As conveyor 26 brings the stack 12 forward, the leading edge thereof contacts destack arm 55 and swings arm 55 in a counterclockwise direction about shaft 50 against the bias of spring 77. Link 58, which is carried by destack arm support 59. is similarly moved to carry stack support arm 62 downwardly and forwardly into position behind the stack and prevent the topmost articles of the stack from falling downward onto the article conveyor 26. The stack 12 carries the destack arm 55 forward until the leading edge of the stack contacts gates 35 of shingling mechanism 14 which inhibit further forward movement of the stack proper. At this point,

destack arm 55 is substantially parallel with shingling gates 35 as seen in FIG. 2.

The continued movement of article conveyor 26 carries the lower articles of stack 12 forward under destack arm 55 and shingling gates 35 to provide a shingled article output at the discharge side of article conveyor 26. At the same time, the articles comprising stack 12 are laterally offset relative to one another through engagement of their leading edges with destack arm 55 and shingling gates 35 so that the entire stack is arranged in a substantially shingled form. Stack support arm 62, disposed behind and partially underneath the article stack, prevents the topmost articles of the stack from falling down onto the conveyor 26.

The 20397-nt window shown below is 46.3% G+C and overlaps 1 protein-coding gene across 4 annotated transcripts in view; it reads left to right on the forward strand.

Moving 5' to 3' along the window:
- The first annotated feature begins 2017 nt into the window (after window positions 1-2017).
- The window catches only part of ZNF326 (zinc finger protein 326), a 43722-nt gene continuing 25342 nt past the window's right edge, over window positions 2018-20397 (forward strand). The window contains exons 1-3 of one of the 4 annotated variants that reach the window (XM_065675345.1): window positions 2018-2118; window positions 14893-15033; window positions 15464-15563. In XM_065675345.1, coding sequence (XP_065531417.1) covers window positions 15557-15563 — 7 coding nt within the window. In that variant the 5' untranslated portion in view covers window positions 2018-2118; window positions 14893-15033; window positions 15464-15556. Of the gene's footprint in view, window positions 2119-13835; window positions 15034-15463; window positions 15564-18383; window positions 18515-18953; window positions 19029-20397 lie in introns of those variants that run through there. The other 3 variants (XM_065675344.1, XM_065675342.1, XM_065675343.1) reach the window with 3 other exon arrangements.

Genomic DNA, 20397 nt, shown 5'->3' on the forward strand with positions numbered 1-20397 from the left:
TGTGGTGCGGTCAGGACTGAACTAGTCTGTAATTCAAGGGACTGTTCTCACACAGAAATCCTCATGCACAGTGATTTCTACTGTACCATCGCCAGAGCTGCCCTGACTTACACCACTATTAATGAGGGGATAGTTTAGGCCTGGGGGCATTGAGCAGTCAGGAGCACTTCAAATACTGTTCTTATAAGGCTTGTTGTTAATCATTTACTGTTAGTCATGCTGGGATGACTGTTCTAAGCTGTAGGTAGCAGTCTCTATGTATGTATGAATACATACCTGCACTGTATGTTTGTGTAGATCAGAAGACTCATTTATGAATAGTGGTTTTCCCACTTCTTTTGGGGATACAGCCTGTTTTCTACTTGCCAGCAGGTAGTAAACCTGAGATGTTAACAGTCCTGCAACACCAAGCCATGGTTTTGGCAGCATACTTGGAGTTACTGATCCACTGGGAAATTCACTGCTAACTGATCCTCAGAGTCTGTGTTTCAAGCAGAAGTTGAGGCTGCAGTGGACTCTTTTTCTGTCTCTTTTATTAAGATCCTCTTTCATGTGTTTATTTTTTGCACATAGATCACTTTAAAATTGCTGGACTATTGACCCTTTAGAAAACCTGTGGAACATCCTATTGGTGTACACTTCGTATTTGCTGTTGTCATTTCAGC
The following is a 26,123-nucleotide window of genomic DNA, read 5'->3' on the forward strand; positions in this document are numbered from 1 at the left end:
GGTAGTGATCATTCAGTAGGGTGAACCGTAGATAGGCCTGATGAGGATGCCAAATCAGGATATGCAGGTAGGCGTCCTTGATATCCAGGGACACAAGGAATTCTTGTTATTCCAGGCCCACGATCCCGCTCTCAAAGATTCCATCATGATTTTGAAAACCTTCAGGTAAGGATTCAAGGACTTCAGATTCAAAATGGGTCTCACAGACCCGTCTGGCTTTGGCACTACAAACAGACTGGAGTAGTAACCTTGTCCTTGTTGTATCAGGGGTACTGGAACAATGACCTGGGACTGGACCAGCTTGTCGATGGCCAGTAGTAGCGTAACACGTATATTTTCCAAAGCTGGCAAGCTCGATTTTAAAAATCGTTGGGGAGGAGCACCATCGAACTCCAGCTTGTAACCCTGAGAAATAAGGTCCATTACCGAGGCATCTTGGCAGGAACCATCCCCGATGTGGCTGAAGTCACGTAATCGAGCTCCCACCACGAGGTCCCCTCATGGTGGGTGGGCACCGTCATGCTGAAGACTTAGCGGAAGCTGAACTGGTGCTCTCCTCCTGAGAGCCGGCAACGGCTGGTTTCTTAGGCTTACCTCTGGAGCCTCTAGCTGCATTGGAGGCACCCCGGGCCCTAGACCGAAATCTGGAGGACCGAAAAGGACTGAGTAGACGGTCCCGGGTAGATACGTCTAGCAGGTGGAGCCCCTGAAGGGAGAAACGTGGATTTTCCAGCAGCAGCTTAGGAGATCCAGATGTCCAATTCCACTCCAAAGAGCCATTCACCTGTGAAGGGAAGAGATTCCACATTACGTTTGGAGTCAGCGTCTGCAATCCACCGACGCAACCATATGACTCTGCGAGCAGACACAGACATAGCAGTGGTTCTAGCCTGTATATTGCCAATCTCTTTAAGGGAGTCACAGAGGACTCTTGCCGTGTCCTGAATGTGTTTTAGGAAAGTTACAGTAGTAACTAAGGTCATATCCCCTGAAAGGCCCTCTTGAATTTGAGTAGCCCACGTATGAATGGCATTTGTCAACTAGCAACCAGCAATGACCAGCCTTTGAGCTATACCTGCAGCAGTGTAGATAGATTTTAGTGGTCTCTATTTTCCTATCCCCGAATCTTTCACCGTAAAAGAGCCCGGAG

While the invention has been described with reference to the structure disclosed, it is not confined to the details set forth, but is intended to cover such modifications, or changes as may come within the cope of the following claims.

l claim:

1. in an apparatus for reducing the size of an oversized stack of articles to facilitate handling thereof, the combination of,

article conveying means for carrying said article stackforward;

at least one destacking member arranged above said conveying means so as to intercept the oversize portion of said article stack and offset articles comprising said oversized stack portion relative to one another into partially shingled relationship whereby the overall size of said stack is reduced, said destacking member permitting said conveying means to carry the remainder ofsaid stack forward underneath said destacking member as said stack overall size is reduced, and

at least one stack supporting member adapted to support the trailing side of said article stack while the size of said article stack is reduced so as to prevent undesired changes in article orientation.

2. The apparatus according to claim 1 including means mounting said stack supporting member for movement from a neutral position out of the path of movement of said stack to a stack supporting position behind said stack trailing edge and,